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National Day for Truth and Reconciliation

In the spirit of the National Day for Truth and Reconciliation, we invite you to learn about the History of Regina Indian Industrial School. We have included a 360 video of the current site and some written resources and links below. We also encourage you to visit the site in person when you are able to do so safely. 

The Presbyterian Church of Canada, operating through the Foreign Mission Committee, opened the Regina Indian Industrial School (RIIS) in 1891.  The RIIS occupied ~129 hectares of land northwest of the city, and housed children from Alberta, Saskatchewan, and Manitoba.  The children were expected to farm the land and do other work such as carpentry.  Early reports painted an idyllic picture, but reality questions that; a number of children ran away in 1891.  All were captured and returned to the RIIS.  After the first principal died in 1900, conditions deteriorated.  Reports came in of children looking lean, and of the site being unkept, in shambles, and dirty.  In 1904, a student was reported as having small pox, a child died of tuberculosis, and yet another died after surgery for a tumor.  After the RIIS closed in 1910, the building was used as a jail and then a home for delinquent boys.  In 1948, a fire destroyed the building, leaving the site occupied only by the remains of those who had been buried on the grounds.  The number of remains is unknown.  There is a headstone for one of the principals of the school, and two of his children are buried at the site; the other burials are not clearly marked or documented.  A search revealed 35 burials; however, given that at least 48 students died at the school between the years of 1891 and 1897, and two deaths were noted in the early 1900s, more remains are likely on the grounds.  The land where the gravesites are located was privatized in 1980 and purchased by a private developer, before changing hands a number of times.  In 2012, a group of concerned Indigenous peoples came together to prevent the site being developed into condominiums.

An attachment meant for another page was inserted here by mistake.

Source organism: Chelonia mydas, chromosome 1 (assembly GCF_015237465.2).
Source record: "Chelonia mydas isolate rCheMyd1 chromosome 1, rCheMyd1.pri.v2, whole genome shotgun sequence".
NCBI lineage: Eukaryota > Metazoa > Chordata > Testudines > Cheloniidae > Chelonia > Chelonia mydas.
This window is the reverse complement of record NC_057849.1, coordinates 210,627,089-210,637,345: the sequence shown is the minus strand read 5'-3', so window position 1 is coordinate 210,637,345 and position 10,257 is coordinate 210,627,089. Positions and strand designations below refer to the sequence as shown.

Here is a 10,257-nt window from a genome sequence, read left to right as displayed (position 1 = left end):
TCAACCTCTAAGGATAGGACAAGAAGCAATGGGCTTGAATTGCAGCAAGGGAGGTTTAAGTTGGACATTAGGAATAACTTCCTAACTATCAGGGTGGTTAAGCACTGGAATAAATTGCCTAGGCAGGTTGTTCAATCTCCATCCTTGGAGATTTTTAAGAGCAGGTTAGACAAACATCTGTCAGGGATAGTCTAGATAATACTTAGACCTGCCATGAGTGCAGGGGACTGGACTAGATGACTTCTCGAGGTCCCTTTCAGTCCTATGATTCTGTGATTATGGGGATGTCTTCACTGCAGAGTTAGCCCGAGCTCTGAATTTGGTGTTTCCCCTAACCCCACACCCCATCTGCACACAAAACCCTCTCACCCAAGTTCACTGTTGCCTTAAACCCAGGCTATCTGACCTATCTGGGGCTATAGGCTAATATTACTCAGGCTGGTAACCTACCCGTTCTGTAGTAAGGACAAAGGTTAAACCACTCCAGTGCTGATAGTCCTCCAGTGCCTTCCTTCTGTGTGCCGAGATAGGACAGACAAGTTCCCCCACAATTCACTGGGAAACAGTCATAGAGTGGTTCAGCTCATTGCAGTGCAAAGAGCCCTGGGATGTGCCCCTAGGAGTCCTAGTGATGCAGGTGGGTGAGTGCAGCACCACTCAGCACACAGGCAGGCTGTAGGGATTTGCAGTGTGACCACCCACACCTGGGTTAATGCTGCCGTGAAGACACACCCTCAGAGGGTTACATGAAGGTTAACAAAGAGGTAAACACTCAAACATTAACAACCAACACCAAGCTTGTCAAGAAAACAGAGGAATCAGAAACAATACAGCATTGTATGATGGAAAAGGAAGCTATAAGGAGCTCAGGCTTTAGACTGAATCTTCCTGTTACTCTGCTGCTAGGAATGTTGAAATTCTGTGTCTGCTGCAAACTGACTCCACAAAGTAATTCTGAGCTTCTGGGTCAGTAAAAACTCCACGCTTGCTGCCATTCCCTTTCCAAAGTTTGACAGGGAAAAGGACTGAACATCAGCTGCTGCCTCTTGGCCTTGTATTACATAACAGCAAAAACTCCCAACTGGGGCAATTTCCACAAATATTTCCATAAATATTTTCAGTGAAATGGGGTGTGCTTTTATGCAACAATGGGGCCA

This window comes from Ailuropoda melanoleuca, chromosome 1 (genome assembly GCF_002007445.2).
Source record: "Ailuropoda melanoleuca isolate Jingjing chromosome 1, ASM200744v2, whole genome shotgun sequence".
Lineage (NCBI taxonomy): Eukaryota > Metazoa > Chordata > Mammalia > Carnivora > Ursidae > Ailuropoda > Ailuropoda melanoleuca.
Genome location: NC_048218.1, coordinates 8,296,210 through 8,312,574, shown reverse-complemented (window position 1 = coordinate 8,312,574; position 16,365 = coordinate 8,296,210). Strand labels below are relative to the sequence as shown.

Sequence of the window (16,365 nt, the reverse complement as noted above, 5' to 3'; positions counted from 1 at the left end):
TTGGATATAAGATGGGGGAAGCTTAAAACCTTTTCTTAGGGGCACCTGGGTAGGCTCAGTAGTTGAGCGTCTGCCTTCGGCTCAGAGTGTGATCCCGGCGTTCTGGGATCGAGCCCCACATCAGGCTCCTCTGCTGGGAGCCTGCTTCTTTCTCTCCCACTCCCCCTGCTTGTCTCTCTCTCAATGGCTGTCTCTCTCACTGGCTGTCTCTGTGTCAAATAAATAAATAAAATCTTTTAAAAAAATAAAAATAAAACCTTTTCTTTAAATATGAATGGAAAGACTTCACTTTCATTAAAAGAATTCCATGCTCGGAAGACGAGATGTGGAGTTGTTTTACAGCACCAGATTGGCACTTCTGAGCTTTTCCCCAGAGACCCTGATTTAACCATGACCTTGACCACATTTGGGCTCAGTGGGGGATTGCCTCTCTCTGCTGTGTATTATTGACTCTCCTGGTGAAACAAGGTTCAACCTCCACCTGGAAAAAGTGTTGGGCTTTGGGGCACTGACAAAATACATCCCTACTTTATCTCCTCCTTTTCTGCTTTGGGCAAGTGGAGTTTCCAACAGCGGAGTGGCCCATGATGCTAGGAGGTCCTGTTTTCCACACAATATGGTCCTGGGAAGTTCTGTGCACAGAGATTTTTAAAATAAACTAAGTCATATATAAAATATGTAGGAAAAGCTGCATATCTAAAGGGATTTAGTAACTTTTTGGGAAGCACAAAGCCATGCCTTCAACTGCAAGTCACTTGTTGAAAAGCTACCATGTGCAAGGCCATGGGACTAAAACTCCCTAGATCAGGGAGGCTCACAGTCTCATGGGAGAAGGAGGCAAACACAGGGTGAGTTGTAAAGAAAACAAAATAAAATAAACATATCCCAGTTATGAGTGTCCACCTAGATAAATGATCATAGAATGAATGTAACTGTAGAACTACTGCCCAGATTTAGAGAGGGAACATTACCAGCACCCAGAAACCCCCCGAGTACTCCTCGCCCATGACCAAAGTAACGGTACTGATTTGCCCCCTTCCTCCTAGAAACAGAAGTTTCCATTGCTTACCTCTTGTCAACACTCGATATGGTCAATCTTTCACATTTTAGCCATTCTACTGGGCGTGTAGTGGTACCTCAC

For more details on the school and site’s history, please visit “Shattering the Silence” Regina Indian Industrial School

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